Ed Buendía is a former bilingual (Spanish/English) elementary and middle school teacher. He taught for seven years in racially and linguistically diverse schools in northern California. He has a masters and Ph.D. from the University of Illinois, Urbana-Champaign. He is currently an Associate Professor in the Department of Education, Culture & Society at the University of Utah.
Dr. Buendía's primary areas of research include topics such as the production of school knowledge, curriculum theory and the socio-political context of educating students of color and immigrant students. He is particularly interested in how particular bodies of institutional knowledge are socially produced and how they constitute school subjects (individuals and populations) and places. The analytical units that have been central in his work are power, pedagogical practice and social space. Theorists who have informed his work include Pierre Bourdieu, Michel Foucault, Karl Marx and Henri Lefebvre.
His most recent work has been published in journals such as American Educational Research Journal, Teaching and Teacher Education, Curriculum Inquiry, and Pedagogy, Culture, and Society. He is currently completing a book around the geography of school knowledge and difference.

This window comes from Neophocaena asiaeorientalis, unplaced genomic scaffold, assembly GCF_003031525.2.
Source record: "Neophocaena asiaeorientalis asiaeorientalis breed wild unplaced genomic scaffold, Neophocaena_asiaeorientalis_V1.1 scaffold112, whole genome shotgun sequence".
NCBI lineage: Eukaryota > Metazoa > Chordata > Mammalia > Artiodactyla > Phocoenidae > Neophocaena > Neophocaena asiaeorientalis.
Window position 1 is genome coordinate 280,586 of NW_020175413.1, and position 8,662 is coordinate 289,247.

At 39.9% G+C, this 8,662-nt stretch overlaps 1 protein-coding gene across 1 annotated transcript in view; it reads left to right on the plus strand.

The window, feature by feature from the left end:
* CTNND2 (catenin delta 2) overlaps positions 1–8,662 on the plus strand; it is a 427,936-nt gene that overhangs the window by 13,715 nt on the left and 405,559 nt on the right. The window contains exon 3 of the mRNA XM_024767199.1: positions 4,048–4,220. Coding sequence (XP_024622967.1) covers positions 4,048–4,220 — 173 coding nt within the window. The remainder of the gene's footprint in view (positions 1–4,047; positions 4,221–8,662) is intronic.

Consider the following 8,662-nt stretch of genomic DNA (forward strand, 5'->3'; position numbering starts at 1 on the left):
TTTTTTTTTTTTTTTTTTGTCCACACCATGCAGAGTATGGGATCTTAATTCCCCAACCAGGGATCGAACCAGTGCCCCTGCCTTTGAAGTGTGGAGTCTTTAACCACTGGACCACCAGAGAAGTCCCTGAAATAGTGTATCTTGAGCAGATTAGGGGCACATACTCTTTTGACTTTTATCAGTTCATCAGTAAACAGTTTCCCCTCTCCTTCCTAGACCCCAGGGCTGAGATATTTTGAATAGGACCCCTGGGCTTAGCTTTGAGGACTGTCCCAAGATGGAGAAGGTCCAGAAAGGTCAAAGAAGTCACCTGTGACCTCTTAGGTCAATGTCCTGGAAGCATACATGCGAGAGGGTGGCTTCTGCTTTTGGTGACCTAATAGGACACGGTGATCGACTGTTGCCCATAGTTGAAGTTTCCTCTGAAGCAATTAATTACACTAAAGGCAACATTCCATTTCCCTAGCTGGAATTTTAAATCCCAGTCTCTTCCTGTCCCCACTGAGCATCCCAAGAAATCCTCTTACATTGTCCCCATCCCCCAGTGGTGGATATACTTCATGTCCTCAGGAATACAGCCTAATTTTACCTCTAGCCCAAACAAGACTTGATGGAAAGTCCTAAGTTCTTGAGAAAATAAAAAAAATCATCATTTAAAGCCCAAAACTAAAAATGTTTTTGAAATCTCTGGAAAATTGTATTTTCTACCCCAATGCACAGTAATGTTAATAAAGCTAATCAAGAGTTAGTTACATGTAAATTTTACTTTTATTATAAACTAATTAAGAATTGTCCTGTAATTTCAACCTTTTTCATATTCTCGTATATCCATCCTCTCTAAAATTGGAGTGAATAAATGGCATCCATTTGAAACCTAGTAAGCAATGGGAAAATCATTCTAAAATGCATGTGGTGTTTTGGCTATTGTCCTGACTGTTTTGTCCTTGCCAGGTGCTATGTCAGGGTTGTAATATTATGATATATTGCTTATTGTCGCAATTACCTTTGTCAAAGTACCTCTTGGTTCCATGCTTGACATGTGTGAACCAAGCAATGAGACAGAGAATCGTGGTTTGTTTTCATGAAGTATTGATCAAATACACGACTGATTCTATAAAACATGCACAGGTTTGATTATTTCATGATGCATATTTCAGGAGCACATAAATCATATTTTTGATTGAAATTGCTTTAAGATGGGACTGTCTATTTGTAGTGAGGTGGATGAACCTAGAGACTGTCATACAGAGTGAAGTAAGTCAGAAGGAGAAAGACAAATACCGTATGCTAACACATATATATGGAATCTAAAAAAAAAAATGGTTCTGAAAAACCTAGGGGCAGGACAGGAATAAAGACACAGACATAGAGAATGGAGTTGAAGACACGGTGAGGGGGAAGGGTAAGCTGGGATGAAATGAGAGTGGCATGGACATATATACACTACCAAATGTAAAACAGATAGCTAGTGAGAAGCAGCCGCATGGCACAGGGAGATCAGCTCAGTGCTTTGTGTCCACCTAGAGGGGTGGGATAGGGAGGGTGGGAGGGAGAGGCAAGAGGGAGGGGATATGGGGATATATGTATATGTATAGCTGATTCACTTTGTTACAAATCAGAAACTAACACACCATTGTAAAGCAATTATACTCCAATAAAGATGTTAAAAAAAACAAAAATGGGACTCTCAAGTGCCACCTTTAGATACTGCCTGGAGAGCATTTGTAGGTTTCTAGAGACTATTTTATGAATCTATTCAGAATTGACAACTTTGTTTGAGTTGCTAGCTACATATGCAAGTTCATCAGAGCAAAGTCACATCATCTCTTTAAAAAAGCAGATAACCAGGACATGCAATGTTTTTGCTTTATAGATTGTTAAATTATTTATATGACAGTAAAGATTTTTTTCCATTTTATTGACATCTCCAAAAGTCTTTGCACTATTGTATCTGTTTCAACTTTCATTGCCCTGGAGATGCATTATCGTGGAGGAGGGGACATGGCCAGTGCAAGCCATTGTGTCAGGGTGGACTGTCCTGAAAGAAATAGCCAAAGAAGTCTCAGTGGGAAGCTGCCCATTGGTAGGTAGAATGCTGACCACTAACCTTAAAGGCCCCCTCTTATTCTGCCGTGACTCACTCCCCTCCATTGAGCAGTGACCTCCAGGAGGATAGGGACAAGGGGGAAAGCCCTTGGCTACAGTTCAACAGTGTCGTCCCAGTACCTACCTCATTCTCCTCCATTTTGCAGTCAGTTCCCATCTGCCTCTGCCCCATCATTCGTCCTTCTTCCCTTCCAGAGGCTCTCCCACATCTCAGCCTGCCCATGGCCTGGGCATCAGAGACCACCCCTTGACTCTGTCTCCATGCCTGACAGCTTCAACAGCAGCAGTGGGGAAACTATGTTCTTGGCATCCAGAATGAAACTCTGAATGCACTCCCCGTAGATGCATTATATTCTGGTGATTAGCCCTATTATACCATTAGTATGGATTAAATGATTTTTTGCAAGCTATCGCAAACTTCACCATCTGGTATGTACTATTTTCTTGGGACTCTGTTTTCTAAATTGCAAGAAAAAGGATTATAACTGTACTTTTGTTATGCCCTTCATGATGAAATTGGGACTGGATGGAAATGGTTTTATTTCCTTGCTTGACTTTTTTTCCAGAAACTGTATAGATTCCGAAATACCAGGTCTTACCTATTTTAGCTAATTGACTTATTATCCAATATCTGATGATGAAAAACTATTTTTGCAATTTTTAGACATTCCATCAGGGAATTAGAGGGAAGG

Selected articles that represent this focus include:
- Buendía, E., Ares, N., Juarez, B., Peercy, M. (2005). The geographies of difference: The production of the Eastside, Westside and Center City student, school and teacher. American Educational Review Journal.
- Buendía, E., Gitlin, A., with Doumbia, F. (2003). Working the pedagogical borderlands: An African critical pedagogue teaching within an assimilationist context. Curriculum Inquiry, 33(3).
- Buendía, E. (2002). Enveloping pedagogies: The codification of instructional technologies. Pedagogy, Culture and Society, 10(3), 387-409.
- Buendía, E. (2003). Fashioning Research Stories About Race: The Metaphoric and Narrative Structure of Writing Research About Race. In G. Lopez & L. Parker (Eds.), Interrogating Racism in Qualitative Research Methodology, pp. 49-70. New York: Peter Lang.
The graduate courses that Dr. Buendía teaches include:
- ECS 6615/7615: Work, School, State—A sociological foundations course that examines different theories of the state and educational institutions. The readings include Karl Marx, Max Weber, Louis Althusser, Emile Durkheim, Michele Foucault
- ECS 6950/7950: Global knowledge, text and performance. The course examines theories of globalization and connects these themes to educational trends and processes. Authors include Arjun Appadurai, Manual Castells, Paul Gilroy, Joel Spring, E. Wallerstein
- ECS 7671: Qualitative Research Methods. This course focuses on the models and methods of conceptualizing and carrying out qualitative research. A thorough examination and practice of interviewing, observation, and data analysis are conducted. The authors that are read in this course include N. Denzin, M. Bakhtin, E. Mishler, A. Strauss, A. Briggs, P. Lather.
When not working, Ed is either on his bike, his skis, or in his dancing shoes moving to some salsa, cumbia or soul.